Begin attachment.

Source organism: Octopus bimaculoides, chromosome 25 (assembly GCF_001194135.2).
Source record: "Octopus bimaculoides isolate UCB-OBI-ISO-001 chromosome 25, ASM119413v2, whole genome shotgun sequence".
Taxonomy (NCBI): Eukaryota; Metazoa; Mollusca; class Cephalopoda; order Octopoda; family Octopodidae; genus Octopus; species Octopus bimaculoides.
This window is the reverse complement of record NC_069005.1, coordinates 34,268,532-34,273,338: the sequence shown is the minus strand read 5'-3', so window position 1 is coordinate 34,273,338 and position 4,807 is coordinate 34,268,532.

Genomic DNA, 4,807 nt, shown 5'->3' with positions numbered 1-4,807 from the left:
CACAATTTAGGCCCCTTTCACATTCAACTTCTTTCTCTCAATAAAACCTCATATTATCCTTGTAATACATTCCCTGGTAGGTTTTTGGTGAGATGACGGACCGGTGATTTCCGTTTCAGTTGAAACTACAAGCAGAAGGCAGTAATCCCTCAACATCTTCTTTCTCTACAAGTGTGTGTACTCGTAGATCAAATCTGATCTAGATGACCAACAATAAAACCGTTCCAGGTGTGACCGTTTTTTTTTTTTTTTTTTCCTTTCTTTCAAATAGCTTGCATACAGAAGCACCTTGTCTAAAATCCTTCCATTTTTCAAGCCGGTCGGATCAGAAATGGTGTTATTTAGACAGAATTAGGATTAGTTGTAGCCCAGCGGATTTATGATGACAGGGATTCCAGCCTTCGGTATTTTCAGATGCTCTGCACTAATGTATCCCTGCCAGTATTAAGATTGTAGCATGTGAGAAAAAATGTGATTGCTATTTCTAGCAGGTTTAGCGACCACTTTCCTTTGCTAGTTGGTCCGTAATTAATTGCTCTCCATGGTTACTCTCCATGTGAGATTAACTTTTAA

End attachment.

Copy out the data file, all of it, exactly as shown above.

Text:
Source organism: Octopus bimaculoides, chromosome 25 (assembly GCF_001194135.2).
Source record: "Octopus bimaculoides isolate UCB-OBI-ISO-001 chromosome 25, ASM119413v2, whole genome shotgun sequence".
Taxonomy (NCBI): Eukaryota; Metazoa; Mollusca; class Cephalopoda; order Octopoda; family Octopodidae; genus Octopus; species Octopus bimaculoides.
This window is the reverse complement of record NC_069005.1, coordinates 34,268,532-34,273,338: the sequence shown is the minus strand read 5'-3', so window position 1 is coordinate 34,273,338 and position 4,807 is coordinate 34,268,532.

Genomic DNA, 4,807 nt, shown 5'->3' with positions numbered 1-4,807 from the left:
CACAATTTAGGCCCCTTTCACATTCAACTTCTTTCTCTCAATAAAACCTCATATTATCCTTGTAATACATTCCCTGGTAGGTTTTTGGTGAGATGACGGACCGGTGATTTCCGTTTCAGTTGAAACTACAAGCAGAAGGCAGTAATCCCTCAACATCTTCTTTCTCTACAAGTGTGTGTACTCGTAGATCAAATCTGATCTAGATGACCAACAATAAAACCGTTCCAGGTGTGACCGTTTTTTTTTTTTTTTTTTCCTTTCTTTCAAATAGCTTGCATACAGAAGCACCTTGTCTAAAATCCTTCCATTTTTCAAGCCGGTCGGATCAGAAATGGTGTTATTTAGACAGAATTAGGATTAGTTGTAGCCCAGCGGATTTATGATGACAGGGATTCCAGCCTTCGGTATTTTCAGATGCTCTGCACTAATGTATCCCTGCCAGTATTAAGATTGTAGCATGTGAGAAAAAATGTGATTGCTATTTCTAGCAGGTTTAGCGACCACTTTCCTTTGCTAGTTGGTCCGTAATTAATTGCTCTCCATGGTTACTCTCCATGTGAGATTAACTTTTAA